Dr. Marc answers readers’ question every other week. To send a query, click here.
Dear Dr. Marc,
I recently had my first need for emergency medical care. I referred to the insurance plan book given to me by my employer, and picked an “in-network” hospital. In the emergency room, I signed the “conditions of services” required for treatment. One clause stated that certain services in the emergency were provided by “independent contractors.” That proved to be true for most everything I was treated with. Ultimately, from that emergency room visit, I was billed separately for the lab, the X-ray, the physician and the CAT-scan. Despite my diligence, virtually everything except the hospital stay itself proved to be “out-of-network” and at a cost considerably higher than the promised coverage.
Who is to blame: my insurer for failing to make certain that “in-network” hospitals use “in-network” subcontractors or the hospital for circumventing the promised maximum fee for services by subcontracting and then benefiting by receiving a share of the profits as a fee from the sub-contractor?
This, in essence, negated much of the security I had thought I had with health insurance. I believe there should be legislation to protect health consumers, especially if this travesty is done with a wink-and-a-nod when contracts are negotiated between hospital and insurance companies.
JOAN H. LEONARD
Sherman Oaks, CA
Your questions are very important but hard to answer. You’d be surprised how much that emergency room visit actually does cost at today’s technological prices. ER visits are very poorly covered by many HMOs, without great documentation and even, as you experienced, with all the right paperwork in order. But HMO’s are not the patient’s advocate, they are businesses, they don’t want to have to pay for what costs the most, or even, here I cringe, what is potentially the most lifesaving. The best practical option for the middle class is to get the most comprehensive coverage possible without spending a fortune for it (easy to say, I know). I’ve said for sometime now that it should be the role of the government to work at getting these costs reduced–though much of our government is otherwise motivated. Not a completely satisfying answer, I know. But it’s critical to make every effort to demand that our elected officials take the nation’s healthcare crisis more seriously.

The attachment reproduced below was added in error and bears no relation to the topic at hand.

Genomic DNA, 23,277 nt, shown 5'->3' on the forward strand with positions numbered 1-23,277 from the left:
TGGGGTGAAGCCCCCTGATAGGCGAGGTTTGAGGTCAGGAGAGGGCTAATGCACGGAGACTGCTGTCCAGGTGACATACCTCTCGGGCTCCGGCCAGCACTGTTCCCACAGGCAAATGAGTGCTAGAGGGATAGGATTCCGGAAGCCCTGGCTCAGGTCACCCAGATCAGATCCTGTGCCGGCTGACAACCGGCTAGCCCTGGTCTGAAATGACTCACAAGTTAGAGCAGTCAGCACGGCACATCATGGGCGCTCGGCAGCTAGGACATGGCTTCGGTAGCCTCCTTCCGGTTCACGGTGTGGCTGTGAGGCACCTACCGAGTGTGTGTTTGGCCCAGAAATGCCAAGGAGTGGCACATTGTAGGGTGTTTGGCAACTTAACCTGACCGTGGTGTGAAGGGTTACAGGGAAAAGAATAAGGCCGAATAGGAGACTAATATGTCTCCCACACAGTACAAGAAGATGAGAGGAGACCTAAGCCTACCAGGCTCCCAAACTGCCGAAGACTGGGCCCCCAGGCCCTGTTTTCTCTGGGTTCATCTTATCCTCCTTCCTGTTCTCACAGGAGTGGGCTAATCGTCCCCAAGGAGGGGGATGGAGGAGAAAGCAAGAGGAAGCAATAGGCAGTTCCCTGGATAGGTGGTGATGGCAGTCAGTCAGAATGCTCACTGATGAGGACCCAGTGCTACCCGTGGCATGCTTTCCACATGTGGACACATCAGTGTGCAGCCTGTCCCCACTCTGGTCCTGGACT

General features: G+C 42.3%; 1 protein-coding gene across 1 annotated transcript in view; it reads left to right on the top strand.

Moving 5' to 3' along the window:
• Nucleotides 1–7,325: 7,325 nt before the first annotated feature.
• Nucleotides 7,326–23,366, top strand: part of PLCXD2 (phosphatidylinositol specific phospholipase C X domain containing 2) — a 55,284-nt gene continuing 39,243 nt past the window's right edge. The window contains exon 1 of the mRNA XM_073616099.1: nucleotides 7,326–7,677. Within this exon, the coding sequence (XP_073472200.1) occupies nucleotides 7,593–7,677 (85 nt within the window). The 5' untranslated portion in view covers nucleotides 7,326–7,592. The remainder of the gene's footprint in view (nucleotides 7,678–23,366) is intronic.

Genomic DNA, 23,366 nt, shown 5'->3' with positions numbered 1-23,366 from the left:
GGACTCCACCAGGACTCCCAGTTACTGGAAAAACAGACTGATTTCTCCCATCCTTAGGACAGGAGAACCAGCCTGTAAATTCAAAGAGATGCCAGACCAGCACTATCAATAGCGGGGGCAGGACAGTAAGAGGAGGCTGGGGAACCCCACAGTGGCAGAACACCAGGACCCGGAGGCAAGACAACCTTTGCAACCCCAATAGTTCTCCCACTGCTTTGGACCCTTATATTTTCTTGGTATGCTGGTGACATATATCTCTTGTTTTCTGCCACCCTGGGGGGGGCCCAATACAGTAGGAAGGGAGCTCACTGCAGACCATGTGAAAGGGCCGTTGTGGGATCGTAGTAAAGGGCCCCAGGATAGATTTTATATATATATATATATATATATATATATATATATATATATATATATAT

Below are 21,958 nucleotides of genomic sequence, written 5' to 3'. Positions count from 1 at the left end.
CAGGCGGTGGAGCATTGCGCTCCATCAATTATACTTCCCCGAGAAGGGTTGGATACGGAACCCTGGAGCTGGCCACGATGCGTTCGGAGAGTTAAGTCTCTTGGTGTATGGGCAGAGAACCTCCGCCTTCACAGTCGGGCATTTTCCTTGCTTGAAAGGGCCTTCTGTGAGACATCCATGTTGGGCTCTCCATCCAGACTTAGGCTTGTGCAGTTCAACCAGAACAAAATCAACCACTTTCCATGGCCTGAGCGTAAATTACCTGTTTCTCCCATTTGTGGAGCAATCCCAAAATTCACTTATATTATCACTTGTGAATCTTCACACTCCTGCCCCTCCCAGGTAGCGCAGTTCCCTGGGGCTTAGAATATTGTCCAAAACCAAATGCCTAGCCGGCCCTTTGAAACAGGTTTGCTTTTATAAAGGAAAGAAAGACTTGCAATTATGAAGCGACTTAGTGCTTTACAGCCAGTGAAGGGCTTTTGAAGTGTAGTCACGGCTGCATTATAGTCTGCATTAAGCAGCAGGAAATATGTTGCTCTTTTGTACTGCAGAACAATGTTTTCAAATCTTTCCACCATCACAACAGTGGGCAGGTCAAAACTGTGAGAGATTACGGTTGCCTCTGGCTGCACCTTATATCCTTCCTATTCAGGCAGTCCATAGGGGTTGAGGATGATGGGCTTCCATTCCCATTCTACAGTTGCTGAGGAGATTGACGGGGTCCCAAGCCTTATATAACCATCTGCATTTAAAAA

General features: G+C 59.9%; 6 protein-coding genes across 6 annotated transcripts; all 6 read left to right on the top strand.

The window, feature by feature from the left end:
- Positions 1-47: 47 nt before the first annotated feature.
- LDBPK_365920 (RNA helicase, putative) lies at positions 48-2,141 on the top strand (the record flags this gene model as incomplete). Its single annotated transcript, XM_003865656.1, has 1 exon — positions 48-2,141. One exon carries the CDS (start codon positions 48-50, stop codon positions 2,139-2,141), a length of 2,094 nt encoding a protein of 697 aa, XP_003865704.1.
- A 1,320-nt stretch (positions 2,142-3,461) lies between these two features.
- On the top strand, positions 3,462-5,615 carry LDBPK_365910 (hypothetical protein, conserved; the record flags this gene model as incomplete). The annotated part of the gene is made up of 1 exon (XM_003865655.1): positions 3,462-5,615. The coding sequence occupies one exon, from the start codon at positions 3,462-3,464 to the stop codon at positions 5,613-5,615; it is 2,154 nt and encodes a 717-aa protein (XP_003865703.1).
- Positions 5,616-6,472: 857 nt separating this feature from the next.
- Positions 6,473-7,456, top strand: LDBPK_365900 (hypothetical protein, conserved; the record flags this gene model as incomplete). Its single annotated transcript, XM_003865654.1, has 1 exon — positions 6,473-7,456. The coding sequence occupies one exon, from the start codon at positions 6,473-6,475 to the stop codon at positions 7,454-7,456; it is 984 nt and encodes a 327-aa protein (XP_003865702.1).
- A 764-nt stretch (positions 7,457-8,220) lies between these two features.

Dear Dr. Marc,
Is it absolutely imperative in all cases for doctors to actually see patients in order to arrive at a diagnosis? Will technological innovations displace the need for face-to-face visits with the doctor, replaced by the patient communicating symptoms to the doctor via e-mail or via streaming video from the Internet. Are such innovations afoot? Are they desirable? Have any academic studies been done on this matter?